For the week ending 24 July 2021 / 15 Av 5781

Parashat Va'etchanan

by Rabbi Yaakov Asher Sinclair -
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Although Moshe is content that Yehoshua will lead the nation, Moshe nevertheless prays to enter the Land of Israel in order to fulfill its special mitzvahs. Hashem refuses. Moshe reminds the Jewish People of the gathering at Mount Sinai when they received the Torah, that they saw no visual representation of the Divine, but only the sound of words. Moshe impresses on the Jewish People that the Mount Sinai revelation took place before an entire nation, not to a select elite, and that only the Jewish People will ever claim that Hashem spoke to their entire nation. Moshe specifically enjoins the Bnei Yisrael to "pass over" the Mount Sinai event to their children throughout all generations.

Moshe predicts, accurately, that when the Jewish People dwell in Eretz Yisrael, they will sin and be scattered among all the nations. They will stay few in number — but will eventually return to Hashem.

Moshe designates three "refuge cities" to which an inadvertent killer may flee. Moshe repeats the Ten Commandments and then teaches the Shema, the central credo of Judaism, that there is only One G-d. Moshe warns the people not to succumb to materialism, forgetting their purpose as a spiritual nation. The Torah portion concludes with Moshe exhorting Bnei Yisrael not to intermarry when they enter Eretz Yisrael, as they cannot be a treasured and holy nation if they intermarry, and that in doing so they would become indistinguishable from the other nations.


Richard Branson and the Ultimate Joy-Ride

“Safeguard the day of Shabbat to sanctify it…” (5:12)

Billionaire Sir Richard Branson has successfully reached the edge of space on board his Virgin Galactic rocket plane. The UK entrepreneur flew high above New Mexico in the US in the vehicle that his company has been developing for 17 years. The trip was, he said, the "experience of a lifetime." He returned safely to Earth just over an hour after leaving the ground. "I have dreamed of this moment since I was a kid, but, honestly, nothing can prepare you for the view of Earth from space," he said in a press conference following the flight. "The whole thing was just magical."

I think Branson's expensive joy-ride has a deeper motivation though.

Judaism understands that all the pleasures, all the experiences of this world, are given to us for one reason only: that we might feel, that we might sense to the smallest degree… the taste of life itself.

But what is this "taste of life"? And what is "life itself" if not those experiences that it contains?

Imagine that you are standing in front of a firing squad, staring down the long black tunnel of the barrel of a rifle. "Squad! Take aim! And..." Just at that second, a messenger comes running into the square. "Stop the execution! The prisoner is free to go!"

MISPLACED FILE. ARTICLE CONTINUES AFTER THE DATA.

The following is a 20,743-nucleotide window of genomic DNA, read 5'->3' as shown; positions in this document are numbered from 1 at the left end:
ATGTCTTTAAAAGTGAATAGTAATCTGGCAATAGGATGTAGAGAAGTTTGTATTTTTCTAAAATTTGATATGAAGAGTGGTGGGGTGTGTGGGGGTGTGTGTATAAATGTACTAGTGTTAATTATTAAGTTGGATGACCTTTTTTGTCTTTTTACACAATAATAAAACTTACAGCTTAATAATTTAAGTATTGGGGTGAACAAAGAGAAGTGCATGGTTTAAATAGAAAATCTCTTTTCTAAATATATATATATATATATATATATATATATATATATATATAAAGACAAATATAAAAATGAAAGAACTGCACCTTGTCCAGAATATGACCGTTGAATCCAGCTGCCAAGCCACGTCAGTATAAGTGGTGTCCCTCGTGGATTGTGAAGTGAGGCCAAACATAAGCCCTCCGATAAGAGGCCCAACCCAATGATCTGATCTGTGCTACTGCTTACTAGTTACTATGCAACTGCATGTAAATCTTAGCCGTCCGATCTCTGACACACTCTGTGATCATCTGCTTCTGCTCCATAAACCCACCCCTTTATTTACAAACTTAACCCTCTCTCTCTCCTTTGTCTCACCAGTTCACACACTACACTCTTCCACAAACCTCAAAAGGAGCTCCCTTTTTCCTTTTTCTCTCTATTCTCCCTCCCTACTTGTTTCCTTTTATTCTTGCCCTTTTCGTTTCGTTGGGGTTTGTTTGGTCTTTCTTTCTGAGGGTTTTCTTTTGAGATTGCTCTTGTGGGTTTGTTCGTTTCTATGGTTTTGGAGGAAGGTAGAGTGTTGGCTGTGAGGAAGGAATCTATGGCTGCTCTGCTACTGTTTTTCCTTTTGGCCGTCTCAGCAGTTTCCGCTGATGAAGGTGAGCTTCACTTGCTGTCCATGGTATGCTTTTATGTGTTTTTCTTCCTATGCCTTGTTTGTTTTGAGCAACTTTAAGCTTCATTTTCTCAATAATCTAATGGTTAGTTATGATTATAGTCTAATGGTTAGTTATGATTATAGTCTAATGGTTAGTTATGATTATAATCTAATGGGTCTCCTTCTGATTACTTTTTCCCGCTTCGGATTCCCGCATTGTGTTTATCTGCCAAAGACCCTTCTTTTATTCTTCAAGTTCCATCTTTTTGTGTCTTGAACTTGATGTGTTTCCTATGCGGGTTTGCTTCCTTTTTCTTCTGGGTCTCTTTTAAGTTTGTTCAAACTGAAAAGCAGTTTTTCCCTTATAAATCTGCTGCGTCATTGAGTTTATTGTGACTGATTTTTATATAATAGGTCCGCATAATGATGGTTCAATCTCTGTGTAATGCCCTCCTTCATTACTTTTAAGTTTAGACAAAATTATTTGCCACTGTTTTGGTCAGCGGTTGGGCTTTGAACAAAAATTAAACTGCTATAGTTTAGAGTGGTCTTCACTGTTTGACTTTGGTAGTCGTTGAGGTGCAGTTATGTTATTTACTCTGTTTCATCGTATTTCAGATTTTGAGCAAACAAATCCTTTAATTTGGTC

Imagine how you would feel at that moment!

When our life hangs in the balance, when we are saved from a life-threatening experience, that euphoria is the perception of life itself, of existing. That moment of being rescued from death brings us face to face with our own existence. It is the sense of life itself.

There is, however, another less drastic and infinitely more spiritually uplifting way to experience the taste of life.

The Talmud (Rosh Hashanah 31a, Avodah Zarah 9a) teaches us that the world as we know it will last for six thousand years. In the seventh millennium, about 220 years from now, the world will undergo a fundamental change. At that time, all activity will cease. That world is known as Olam Haba, literally, “the World to Come.” If we were to try to imagine that future world, it would be like one continuous Shabbat. Shabbat is really a hint of the future world, the faintest whisper of that reality. On Shabbat we are bidden to refrain from very specifically defined "creative" work, and, by doing this, we are able to make contact with something that is beyond this world.

The essence of the future world is that it is an existence devoid of activity. When all activity ceases, we will be able to perceive “being” itself. In the world in which we live now, we cannot distinguish between life experiences and life itself. We understand reality as being identical with our experiences. This is not true. The activity of the world in which we live now masks the perception of life itself, but when all activity ceases — then we will experience the taste of life itself. And when we experience that, it will be the sweetest thing that can be. That is what is known as the World to Come — existence without activity.

Some 600 individuals have already paid deposits for tickets that will cost them up to $250,000. These are all people who want to reach a height where they can see the sky turn black and marvel at the Earth's horizon as it curves away into the distance. Such a flight should also afford them about five minutes of weightlessness, during which they will be allowed to float around inside Unity's cabin.

Shabbat gives you 24 hours of “weightlessness” and can cost considerably less than a quarter of a million dollars.

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